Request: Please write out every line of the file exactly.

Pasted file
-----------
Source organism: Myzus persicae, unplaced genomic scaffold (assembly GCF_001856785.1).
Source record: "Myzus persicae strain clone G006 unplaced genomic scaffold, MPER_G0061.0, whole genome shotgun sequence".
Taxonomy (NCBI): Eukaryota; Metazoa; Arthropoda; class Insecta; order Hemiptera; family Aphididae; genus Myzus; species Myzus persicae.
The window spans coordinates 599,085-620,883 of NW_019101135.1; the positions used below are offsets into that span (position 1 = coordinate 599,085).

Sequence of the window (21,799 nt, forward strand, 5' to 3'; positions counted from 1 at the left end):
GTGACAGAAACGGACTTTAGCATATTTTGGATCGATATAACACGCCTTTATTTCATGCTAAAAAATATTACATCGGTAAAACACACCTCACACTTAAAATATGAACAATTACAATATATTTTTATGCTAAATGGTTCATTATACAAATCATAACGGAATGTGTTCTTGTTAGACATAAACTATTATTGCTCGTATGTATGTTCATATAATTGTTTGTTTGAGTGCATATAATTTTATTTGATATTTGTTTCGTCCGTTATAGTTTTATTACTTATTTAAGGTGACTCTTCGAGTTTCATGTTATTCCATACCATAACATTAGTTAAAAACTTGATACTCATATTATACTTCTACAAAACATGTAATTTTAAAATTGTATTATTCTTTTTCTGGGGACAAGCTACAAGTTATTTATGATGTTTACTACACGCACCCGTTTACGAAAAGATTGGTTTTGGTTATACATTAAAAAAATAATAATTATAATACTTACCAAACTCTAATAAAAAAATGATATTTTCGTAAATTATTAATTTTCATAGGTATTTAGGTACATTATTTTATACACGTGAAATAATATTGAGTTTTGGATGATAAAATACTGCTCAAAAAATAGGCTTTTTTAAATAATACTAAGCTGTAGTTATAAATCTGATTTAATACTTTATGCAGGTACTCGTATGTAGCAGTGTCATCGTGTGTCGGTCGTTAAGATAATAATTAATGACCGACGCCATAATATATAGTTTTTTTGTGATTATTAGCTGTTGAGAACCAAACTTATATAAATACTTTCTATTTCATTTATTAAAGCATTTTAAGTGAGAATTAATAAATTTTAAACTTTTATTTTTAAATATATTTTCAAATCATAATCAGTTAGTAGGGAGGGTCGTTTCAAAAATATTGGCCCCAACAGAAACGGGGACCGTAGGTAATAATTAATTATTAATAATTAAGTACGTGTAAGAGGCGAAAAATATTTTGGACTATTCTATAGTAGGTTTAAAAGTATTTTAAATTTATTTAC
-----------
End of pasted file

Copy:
Source organism: Myzus persicae, unplaced genomic scaffold (assembly GCF_001856785.1).
Source record: "Myzus persicae strain clone G006 unplaced genomic scaffold, MPER_G0061.0, whole genome shotgun sequence".
Taxonomy (NCBI): Eukaryota; Metazoa; Arthropoda; class Insecta; order Hemiptera; family Aphididae; genus Myzus; species Myzus persicae.
The window spans coordinates 599,085-620,883 of NW_019101135.1; the positions used below are offsets into that span (position 1 = coordinate 599,085).

Sequence of the window (21,799 nt, forward strand, 5' to 3'; positions counted from 1 at the left end):
GTGACAGAAACGGACTTTAGCATATTTTGGATCGATATAACACGCCTTTATTTCATGCTAAAAAATATTACATCGGTAAAACACACCTCACACTTAAAATATGAACAATTACAATATATTTTTATGCTAAATGGTTCATTATACAAATCATAACGGAATGTGTTCTTGTTAGACATAAACTATTATTGCTCGTATGTATGTTCATATAATTGTTTGTTTGAGTGCATATAATTTTATTTGATATTTGTTTCGTCCGTTATAGTTTTATTACTTATTTAAGGTGACTCTTCGAGTTTCATGTTATTCCATACCATAACATTAGTTAAAAACTTGATACTCATATTATACTTCTACAAAACATGTAATTTTAAAATTGTATTATTCTTTTTCTGGGGACAAGCTACAAGTTATTTATGATGTTTACTACACGCACCCGTTTACGAAAAGATTGGTTTTGGTTATACATTAAAAAAATAATAATTATAATACTTACCAAACTCTAATAAAAAAATGATATTTTCGTAAATTATTAATTTTCATAGGTATTTAGGTACATTATTTTATACACGTGAAATAATATTGAGTTTTGGATGATAAAATACTGCTCAAAAAATAGGCTTTTTTAAATAATACTAAGCTGTAGTTATAAATCTGATTTAATACTTTATGCAGGTACTCGTATGTAGCAGTGTCATCGTGTGTCGGTCGTTAAGATAATAATTAATGACCGACGCCATAATATATAGTTTTTTTGTGATTATTAGCTGTTGAGAACCAAACTTATATAAATACTTTCTATTTCATTTATTAAAGCATTTTAAGTGAGAATTAATAAATTTTAAACTTTTATTTTTAAATATATTTTCAAATCATAATCAGTTAGTAGGGAGGGTCGTTTCAAAAATATTGGCCCCAACAGAAACGGGGACCGTAGGTAATAATTAATTATTAATAATTAAGTACGTGTAAGAGGCGAAAAATATTTTGGACTATTCTATAGTAGGTTTAAAAGTATTTTAAATTTATTTAC